The discovery of a murdered Japanese tourist in a Bath pub appears to be just another complication in Sara Selkirk's life. Her developing relationship with DCI Andrew Poole is under enough strain already, ever since she brought her former teacher Joyce Cruikshank under her roof. Not to mention her dog Pretzel. Sara seems to have found the ...Read MoreThe discovery of a murdered Japanese tourist in a Bath pub appears to be just another complication in Sara Selkirk's life. Her developing relationship with DCI Andrew Poole is under enough strain already, ever since she brought her former teacher Joyce Cruikshank under her roof. Not to mention her dog Pretzel. Sara seems to have found the perfect solution when she finds a job for Joyce at a private health clinic where her distinguished pianist friend James Ballantyne is a reluctant patient. The Sulis Clinic, combining naturopathy, modern medicine, creative therapies and the beautiful surroundings of the historic spa town of Bath, enjoys a remarkable success rate. So why isn't James getting any better? And where is Joyce slipping off to every day? As Sara delves into the mysteries surrounding the clinic, one thing becomes clear: Pretzel the Dachshund isn't the only one in danger.Read Less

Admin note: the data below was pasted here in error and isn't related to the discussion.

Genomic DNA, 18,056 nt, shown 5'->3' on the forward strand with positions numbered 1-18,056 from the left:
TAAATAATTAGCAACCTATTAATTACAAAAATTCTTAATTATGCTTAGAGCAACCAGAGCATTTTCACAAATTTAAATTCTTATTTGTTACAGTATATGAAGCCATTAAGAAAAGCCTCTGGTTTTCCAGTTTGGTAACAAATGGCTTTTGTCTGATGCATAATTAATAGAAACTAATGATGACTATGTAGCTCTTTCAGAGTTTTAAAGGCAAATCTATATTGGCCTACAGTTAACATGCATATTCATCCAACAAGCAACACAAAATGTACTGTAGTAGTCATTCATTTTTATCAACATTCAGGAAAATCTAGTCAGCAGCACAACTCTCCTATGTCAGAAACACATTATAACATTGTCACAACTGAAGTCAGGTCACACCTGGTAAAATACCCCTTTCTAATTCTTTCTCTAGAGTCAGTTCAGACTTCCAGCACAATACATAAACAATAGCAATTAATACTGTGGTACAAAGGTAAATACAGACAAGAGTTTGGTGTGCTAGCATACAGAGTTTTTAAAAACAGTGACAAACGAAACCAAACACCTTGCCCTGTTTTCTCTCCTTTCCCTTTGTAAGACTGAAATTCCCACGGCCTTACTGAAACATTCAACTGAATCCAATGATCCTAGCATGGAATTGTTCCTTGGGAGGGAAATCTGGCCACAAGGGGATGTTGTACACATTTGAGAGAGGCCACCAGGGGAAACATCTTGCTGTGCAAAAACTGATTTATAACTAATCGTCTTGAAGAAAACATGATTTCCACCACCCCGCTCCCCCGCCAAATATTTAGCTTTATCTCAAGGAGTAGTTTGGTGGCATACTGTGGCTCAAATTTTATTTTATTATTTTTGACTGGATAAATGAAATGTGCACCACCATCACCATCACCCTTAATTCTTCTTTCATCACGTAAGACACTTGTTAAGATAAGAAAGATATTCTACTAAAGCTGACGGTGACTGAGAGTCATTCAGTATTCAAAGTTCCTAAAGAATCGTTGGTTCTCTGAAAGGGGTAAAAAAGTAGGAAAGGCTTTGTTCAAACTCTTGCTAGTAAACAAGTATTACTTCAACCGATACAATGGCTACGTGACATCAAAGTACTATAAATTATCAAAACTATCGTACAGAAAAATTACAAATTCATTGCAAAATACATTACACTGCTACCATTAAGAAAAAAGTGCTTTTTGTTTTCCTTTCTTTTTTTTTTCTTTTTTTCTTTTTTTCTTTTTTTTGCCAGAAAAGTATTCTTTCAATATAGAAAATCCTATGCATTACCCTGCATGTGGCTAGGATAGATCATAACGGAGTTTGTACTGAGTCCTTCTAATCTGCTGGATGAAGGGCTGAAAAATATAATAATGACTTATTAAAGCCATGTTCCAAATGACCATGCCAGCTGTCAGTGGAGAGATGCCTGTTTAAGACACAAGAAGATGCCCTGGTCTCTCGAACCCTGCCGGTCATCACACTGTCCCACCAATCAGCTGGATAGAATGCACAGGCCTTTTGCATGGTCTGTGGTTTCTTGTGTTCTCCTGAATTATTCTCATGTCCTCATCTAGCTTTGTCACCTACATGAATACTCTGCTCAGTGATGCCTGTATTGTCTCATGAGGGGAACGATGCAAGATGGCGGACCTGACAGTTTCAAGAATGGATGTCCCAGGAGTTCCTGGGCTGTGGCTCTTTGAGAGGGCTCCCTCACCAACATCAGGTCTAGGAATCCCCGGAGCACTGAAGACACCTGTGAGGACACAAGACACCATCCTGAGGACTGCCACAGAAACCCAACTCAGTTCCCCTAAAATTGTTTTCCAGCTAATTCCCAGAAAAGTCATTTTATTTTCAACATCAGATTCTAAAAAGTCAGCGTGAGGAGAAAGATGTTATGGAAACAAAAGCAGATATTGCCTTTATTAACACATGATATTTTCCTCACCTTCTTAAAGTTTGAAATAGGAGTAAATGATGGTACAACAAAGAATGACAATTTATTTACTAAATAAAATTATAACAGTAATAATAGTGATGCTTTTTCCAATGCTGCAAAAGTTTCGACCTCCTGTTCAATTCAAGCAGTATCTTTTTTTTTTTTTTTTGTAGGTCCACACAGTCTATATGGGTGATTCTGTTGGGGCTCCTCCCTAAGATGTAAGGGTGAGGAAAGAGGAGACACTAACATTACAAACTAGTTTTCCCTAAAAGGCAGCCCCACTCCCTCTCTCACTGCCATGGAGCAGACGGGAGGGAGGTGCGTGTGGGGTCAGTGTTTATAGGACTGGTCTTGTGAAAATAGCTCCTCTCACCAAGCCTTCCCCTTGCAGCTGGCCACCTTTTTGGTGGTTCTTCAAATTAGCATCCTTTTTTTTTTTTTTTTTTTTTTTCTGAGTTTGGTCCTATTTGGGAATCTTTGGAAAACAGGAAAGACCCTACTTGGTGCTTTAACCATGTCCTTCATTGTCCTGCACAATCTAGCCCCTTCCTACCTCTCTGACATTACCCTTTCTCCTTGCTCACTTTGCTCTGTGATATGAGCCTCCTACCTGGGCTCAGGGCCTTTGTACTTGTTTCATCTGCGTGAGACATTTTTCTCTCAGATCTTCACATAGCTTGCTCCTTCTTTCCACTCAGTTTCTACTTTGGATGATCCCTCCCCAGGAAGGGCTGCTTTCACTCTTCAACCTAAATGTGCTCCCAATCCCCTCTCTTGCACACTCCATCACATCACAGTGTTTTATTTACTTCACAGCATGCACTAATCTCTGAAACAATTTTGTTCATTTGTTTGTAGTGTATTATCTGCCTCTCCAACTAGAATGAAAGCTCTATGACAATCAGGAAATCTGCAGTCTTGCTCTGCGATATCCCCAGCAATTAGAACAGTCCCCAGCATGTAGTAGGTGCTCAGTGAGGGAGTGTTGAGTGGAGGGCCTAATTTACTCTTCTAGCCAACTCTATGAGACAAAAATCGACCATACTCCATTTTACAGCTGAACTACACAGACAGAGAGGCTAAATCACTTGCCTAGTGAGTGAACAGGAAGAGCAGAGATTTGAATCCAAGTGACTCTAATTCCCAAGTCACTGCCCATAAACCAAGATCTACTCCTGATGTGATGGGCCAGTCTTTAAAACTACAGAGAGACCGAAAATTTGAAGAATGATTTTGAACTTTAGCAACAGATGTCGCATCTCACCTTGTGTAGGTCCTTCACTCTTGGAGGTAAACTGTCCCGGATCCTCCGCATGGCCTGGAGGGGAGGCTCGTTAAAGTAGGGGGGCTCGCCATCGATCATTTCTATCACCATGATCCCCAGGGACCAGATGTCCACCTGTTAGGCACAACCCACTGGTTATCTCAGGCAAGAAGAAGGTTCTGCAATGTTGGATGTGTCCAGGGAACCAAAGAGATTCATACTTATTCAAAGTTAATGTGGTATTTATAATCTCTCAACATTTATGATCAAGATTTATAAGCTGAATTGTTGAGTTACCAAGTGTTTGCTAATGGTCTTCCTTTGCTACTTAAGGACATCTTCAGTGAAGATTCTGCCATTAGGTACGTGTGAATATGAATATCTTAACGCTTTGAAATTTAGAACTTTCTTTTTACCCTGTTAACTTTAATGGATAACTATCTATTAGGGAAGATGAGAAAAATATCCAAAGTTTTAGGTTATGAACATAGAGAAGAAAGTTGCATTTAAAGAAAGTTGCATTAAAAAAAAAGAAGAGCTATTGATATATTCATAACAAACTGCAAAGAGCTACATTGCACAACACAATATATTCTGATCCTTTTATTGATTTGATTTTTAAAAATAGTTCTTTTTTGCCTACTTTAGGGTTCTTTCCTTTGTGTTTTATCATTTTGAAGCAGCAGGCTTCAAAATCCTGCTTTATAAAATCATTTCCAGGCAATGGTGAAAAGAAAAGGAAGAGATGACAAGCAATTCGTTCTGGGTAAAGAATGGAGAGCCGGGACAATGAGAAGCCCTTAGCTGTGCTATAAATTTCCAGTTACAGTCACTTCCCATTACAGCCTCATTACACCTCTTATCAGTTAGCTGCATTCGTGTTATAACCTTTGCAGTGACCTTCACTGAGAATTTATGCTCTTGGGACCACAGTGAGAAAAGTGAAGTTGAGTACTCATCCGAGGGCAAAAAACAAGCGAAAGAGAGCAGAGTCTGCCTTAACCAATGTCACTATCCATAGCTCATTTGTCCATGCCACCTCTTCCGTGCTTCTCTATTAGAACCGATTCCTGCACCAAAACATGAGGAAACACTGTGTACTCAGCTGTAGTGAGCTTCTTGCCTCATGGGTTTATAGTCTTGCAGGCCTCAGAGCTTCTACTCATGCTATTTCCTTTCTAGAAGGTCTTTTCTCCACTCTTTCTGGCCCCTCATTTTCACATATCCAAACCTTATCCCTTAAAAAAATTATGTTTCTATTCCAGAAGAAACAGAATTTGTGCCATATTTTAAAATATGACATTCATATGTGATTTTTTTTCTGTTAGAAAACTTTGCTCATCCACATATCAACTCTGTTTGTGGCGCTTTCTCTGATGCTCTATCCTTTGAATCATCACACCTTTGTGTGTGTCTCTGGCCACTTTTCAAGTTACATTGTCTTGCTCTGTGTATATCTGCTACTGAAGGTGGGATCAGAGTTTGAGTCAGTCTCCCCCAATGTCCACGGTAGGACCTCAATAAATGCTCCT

I found most of this book predictable, many of the characters' actions irritating (much like when you yell at the dumb person in a movie who is walking straight into a killer's lair without so much as a weapon), and unless you have a musical background, the book was (for me at least) difficult to connect with. While the main character, Sara, is amicable enough, each character around her (a cop with anger issues and an unhealthy relationship with his ex, affecting their children, a drunk ex-teacher that mooches off of her, a gay friend that ping-pongs back and forth between being horribly prissy and having legitimate health complaints just to start) has traits that are more annoying than endearing. Author also makes the plot predictable, however sometimes fails to connect details that she expects the reader to just pick up on and make assumptions (such as Sara, who studied music for many years in her childhood, and the next thing you know she's instantly famous, performing an incredibly difficult piece half way around the world, having it recorded to be released in stores, etc...). It really seems like the author brings some of the details of the book into view only when it suits her current theme, not being mindful of those details throughout the book. Ha! Well...that was verbose! It is difficult to articulate well without just opening the book and showing examples! Hope this helps!
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